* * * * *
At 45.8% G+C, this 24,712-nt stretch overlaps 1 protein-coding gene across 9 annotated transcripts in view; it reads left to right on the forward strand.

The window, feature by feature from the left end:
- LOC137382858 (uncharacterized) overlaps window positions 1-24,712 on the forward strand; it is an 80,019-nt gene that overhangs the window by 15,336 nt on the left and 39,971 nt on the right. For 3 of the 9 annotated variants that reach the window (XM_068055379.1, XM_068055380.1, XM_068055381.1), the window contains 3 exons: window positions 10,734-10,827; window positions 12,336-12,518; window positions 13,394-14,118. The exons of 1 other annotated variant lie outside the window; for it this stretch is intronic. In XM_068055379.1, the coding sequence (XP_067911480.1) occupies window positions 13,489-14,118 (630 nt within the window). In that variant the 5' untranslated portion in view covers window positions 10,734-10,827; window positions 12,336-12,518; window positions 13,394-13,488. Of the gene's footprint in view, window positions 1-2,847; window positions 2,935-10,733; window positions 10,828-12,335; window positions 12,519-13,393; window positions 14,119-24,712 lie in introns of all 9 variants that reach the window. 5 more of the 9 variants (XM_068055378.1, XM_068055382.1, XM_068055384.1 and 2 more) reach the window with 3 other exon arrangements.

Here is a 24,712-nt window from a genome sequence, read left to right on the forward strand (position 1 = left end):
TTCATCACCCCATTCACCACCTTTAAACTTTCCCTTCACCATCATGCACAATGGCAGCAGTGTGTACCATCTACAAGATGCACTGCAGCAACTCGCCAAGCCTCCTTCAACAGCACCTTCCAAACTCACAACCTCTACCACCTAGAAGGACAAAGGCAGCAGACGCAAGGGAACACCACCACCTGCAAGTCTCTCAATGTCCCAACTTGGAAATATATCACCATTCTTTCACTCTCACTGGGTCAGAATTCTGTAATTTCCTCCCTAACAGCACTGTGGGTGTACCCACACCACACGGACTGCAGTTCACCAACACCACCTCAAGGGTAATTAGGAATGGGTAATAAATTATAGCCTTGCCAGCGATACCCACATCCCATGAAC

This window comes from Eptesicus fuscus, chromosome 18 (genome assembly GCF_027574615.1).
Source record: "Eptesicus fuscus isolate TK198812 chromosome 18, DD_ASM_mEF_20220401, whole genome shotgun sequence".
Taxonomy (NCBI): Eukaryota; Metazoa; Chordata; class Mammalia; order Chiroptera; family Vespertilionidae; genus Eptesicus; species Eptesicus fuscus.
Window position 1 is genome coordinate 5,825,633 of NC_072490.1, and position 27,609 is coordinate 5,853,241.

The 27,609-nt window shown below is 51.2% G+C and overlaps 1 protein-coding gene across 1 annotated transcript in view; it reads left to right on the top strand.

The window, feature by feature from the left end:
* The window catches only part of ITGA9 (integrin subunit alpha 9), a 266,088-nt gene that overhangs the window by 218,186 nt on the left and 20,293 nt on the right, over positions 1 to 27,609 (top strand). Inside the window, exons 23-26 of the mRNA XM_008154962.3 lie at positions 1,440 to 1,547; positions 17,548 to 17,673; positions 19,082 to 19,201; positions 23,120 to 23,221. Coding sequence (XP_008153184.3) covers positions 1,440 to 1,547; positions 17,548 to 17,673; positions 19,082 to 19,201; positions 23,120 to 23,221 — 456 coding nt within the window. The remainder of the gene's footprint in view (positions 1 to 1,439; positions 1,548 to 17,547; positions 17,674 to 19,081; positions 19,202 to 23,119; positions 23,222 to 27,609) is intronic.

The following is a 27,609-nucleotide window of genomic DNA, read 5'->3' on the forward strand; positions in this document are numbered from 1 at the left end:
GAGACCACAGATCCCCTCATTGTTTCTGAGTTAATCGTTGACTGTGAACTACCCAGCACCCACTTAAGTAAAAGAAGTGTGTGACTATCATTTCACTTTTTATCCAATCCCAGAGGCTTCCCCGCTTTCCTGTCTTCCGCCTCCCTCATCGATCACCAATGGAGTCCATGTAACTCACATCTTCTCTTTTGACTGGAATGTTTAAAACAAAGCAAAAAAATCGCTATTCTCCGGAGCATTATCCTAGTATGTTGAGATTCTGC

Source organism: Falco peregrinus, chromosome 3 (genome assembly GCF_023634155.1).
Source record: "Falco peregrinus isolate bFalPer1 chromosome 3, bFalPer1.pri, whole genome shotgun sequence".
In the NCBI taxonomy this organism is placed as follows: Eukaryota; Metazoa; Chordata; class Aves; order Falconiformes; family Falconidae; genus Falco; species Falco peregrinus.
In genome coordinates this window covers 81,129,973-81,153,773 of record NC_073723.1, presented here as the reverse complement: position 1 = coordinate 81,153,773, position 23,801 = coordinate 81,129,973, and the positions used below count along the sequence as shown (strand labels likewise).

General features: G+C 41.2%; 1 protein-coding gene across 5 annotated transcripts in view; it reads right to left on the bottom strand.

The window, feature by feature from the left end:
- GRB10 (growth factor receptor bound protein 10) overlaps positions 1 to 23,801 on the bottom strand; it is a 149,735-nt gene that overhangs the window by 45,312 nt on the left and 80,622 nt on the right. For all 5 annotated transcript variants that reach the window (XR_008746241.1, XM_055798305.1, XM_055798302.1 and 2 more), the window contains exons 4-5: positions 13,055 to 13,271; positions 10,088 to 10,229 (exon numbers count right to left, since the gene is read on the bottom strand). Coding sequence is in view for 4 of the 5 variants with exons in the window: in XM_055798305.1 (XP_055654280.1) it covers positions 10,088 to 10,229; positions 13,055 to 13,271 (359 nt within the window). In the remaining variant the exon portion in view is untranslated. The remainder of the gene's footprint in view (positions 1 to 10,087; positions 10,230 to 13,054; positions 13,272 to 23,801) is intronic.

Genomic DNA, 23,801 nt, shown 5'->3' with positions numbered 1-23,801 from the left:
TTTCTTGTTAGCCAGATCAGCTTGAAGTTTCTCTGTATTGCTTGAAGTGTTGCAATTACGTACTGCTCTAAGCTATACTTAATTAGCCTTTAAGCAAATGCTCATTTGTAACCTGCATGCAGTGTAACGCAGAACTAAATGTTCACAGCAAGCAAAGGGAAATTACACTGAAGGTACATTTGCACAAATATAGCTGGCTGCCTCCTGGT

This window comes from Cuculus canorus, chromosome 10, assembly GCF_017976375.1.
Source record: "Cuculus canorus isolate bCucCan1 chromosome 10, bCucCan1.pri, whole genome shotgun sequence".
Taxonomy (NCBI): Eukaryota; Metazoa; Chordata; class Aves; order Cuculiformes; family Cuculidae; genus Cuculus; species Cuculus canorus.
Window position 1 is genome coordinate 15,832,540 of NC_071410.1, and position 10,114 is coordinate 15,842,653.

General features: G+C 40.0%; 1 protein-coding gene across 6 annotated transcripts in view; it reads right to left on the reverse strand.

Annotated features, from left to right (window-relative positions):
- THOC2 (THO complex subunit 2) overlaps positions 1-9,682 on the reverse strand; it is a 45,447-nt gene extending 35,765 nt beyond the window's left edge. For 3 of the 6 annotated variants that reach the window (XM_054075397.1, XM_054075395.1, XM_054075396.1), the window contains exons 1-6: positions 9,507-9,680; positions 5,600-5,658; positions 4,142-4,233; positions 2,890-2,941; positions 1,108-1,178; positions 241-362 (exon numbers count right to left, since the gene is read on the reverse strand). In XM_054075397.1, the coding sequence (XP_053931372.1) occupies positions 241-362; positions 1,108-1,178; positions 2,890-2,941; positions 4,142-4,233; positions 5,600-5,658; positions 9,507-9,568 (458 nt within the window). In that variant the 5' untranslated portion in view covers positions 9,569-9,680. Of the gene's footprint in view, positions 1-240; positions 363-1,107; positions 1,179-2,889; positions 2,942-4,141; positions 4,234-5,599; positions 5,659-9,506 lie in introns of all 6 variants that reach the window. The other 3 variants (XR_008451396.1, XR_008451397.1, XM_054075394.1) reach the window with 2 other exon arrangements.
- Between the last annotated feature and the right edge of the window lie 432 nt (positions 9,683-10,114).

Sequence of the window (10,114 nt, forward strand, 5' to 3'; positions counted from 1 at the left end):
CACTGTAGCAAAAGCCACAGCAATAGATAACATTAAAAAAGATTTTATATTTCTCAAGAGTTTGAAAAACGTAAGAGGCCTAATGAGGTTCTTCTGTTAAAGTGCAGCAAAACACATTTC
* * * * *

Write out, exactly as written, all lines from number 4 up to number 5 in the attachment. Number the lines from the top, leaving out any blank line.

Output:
Here is a 24,712-nt window from a genome sequence, read left to right on the forward strand (position 1 = left end):
TTCATCACCCCATTCACCACCTTTAAACTTTCCCTTCACCATCATGCACAATGGCAGCAGTGTGTACCATCTACAAGATGCACTGCAGCAACTCGCCAAGCCTCCTTCAACAGCACCTTCCAAACTCACAACCTCTACCACCTAGAAGGACAAAGGCAGCAGACGCAAGGGAACACCACCACCTGCAAGTCTCTCAATGTCCCAACTTGGAAATATATCACCATTCTTTCACTCTCACTGGGTCAGAATTCTGTAATTTCCTCCCTAACAGCACTGTGGGTGTACCCACACCACACGGACTGCAGTTCACCAACACCACCTCAAGGGTAATTAGGAATGGGTAATAAATTATAGCCTTGCCAGCGATACCCACATCCCATGAAC